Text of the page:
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MIT Mini-VDF Day 2019

  • 32 Vassar Street Cambridge, MA, 02139 United States (map)

Please join us on May 17 for a series of talks and workshops on the topic of Verifiable Delay Functions (VDFs)!

VDFs are a relatively new cryptographic primitive that have taken the blockchain world by storm. They provide functionality that is difficult or impossible to get in other ways in fully decentralized systems, including unbiasable/unstoppable randomness and a proxy for passage of time. For information and background about VDFs in general see https://vdfresearch.org/. We’ve lined up four very exciting talks for the morning. The first two introductory talks will provide perspective on VDFs and motivate their importance from a blockchain point of view. The second two talks will dive deep on two of the challenges related to practical applications of VDFs. We hope you’ll join us, learn about some of the ongoing activities around VDFs, and participate in this work going forward!

Logistics

Date: May 17, 2019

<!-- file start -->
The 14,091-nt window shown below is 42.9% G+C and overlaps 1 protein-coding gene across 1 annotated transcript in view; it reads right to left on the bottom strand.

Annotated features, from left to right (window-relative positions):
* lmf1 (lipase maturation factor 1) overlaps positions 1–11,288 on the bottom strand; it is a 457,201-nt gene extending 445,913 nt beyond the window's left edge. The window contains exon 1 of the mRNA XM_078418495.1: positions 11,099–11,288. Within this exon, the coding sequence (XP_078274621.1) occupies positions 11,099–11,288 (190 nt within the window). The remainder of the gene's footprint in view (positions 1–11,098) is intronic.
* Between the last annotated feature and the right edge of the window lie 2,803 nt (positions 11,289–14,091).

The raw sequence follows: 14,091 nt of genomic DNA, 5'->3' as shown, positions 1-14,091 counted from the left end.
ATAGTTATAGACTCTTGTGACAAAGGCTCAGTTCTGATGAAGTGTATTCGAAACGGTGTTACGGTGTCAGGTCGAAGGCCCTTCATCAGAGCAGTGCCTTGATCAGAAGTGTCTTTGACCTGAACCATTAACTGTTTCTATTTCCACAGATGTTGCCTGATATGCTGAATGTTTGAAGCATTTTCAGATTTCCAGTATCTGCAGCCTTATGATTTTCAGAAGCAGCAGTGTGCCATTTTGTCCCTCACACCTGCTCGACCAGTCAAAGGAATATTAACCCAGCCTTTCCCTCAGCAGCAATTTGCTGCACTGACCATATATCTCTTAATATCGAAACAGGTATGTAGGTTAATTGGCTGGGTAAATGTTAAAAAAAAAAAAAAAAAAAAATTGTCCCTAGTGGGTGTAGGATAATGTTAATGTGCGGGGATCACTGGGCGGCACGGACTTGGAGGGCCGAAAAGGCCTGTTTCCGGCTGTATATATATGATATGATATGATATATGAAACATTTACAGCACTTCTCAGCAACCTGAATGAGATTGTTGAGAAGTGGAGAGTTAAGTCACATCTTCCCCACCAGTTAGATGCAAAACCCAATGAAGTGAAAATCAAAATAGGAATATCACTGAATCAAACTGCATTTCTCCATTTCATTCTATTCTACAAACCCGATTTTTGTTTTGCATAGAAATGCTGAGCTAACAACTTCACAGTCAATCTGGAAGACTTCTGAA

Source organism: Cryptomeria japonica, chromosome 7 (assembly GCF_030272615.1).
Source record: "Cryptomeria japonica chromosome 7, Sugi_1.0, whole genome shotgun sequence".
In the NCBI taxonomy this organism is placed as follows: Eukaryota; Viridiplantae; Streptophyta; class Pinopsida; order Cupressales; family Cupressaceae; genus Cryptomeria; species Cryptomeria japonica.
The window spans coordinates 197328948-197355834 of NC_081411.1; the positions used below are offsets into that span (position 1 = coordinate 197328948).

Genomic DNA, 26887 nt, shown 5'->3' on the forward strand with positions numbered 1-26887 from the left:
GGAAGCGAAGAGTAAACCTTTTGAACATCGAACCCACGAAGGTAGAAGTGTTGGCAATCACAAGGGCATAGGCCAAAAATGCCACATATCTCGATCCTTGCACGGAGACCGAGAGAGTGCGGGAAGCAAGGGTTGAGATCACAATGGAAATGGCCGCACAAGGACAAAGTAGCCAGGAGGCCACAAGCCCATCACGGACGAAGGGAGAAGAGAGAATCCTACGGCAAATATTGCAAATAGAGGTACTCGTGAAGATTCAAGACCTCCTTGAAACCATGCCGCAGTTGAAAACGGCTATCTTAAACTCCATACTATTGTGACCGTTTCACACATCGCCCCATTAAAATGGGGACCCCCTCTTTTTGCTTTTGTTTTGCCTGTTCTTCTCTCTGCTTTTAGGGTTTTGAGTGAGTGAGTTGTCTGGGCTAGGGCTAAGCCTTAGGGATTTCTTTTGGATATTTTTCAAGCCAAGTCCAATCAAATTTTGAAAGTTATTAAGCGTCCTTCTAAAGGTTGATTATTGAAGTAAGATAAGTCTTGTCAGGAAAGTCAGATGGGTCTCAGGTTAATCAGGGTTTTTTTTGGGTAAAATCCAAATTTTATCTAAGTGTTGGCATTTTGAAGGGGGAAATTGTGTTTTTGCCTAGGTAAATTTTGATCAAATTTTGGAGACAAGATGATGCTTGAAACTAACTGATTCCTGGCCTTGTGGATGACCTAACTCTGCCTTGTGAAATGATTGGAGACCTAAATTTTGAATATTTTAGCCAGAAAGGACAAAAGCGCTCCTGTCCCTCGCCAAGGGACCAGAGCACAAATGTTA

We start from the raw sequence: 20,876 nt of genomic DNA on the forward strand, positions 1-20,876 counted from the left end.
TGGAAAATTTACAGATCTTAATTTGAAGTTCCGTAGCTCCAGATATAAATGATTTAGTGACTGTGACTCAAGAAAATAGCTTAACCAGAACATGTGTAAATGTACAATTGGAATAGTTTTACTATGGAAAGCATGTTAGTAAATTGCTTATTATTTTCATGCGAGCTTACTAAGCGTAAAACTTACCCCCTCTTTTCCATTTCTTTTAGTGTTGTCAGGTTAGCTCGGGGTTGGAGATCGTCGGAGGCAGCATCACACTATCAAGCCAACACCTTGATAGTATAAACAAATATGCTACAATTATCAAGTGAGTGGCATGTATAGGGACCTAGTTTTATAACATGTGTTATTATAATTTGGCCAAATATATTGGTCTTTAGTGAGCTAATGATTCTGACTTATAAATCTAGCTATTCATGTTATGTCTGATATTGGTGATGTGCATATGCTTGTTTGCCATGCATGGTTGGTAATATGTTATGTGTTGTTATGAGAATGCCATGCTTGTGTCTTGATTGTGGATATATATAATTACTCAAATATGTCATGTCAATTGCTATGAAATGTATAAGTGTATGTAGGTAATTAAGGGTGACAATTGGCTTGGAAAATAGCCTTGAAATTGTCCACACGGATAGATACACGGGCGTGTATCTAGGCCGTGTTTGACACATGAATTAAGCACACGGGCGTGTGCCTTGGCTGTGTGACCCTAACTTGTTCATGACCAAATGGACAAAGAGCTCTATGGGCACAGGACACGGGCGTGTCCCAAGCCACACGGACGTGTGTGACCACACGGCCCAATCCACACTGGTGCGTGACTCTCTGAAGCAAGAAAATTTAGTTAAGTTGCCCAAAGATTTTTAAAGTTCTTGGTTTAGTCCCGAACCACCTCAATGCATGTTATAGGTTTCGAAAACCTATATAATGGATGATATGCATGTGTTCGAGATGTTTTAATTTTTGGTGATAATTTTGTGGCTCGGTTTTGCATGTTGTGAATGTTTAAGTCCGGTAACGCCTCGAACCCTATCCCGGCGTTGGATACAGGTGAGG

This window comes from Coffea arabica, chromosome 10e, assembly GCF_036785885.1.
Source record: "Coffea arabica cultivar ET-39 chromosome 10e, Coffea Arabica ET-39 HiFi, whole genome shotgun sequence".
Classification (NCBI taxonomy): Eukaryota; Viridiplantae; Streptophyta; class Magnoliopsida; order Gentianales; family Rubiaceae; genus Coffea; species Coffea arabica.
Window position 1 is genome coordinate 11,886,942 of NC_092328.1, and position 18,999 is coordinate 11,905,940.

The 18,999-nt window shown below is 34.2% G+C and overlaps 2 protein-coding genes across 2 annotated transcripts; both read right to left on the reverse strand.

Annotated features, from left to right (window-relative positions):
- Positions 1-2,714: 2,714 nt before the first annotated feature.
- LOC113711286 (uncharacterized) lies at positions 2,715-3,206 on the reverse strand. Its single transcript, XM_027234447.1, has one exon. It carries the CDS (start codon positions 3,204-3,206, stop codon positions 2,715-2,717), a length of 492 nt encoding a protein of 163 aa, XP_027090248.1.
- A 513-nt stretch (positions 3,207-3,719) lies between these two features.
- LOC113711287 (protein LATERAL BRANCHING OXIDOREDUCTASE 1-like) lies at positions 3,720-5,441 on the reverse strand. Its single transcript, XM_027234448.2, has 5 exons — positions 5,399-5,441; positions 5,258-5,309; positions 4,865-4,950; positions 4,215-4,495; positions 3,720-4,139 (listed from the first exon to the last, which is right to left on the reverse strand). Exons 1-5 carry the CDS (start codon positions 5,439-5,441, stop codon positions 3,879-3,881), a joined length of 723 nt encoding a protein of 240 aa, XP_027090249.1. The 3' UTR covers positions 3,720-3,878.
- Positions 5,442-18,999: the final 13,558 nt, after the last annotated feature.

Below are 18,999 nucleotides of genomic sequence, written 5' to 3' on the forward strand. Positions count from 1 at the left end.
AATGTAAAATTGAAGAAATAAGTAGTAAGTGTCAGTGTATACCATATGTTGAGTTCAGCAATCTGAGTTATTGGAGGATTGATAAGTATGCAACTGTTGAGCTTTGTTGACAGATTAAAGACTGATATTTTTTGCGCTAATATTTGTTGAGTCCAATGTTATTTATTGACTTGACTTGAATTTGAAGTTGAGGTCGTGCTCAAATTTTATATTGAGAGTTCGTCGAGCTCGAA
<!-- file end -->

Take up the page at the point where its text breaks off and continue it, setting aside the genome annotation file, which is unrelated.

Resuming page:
Breakfast: 9:00 AM - 9:30 AM (Open for all)

Morning seminar: 9:30 AM - 1:00 PM (Open for all)

Lunch 1:00 PM - 2:00 PM (for Workshop Participants)

Workshops: 2:00 PM - 4:00 PM (by invitation)

Location: MIT Building 32 - Room 141 (Ray and Maria Stata Center. 32 Vassar St

Cambridge, MA 02139)

Program

9:30 AM - Comments and observations about timelocks and VDFs (Ron Rivest, MIT)

9:45 AM - Blockchain VDF ecosystem and opportunities for participation (Justin Drake, Ethereum Foundation)

10:00 AM - A survey of hardware multiplier techniques and new innovations in low latency multipliers (Erdinc Ozturk, Sabanci University)

11:00 AM - Break

11:15 AM - Alternate VDF constructions (Omer Paneth, MIT)

11:35 AM - RSA Multi-party Computation Protocol overview (Muthu Venkitasubramaniam, Ligero)

12:25 PM - Close

Workshops

There will be parallel workshops in the afternoon on a variety of topics. Please reach out if you are interested in participating in any of them (or if you want to suggest other tracks!). Space may be limited.

Tracks

1. RSA MPC Protocol and Ceremony

2. Applications of VDF in blockchain

3. Future directions for VDF - quantum proof, STARKs, new constructions

4. Building VDF hardware, including non-linear and exotic approaches

Questions? Please reach out!

● Simon Peffers (simon@supranational.net)

● Neha Narula (MIT) (narula@mit.edu )

● Ron Rivest (MIT)

● Vinod Vaikuntanathan (MIT)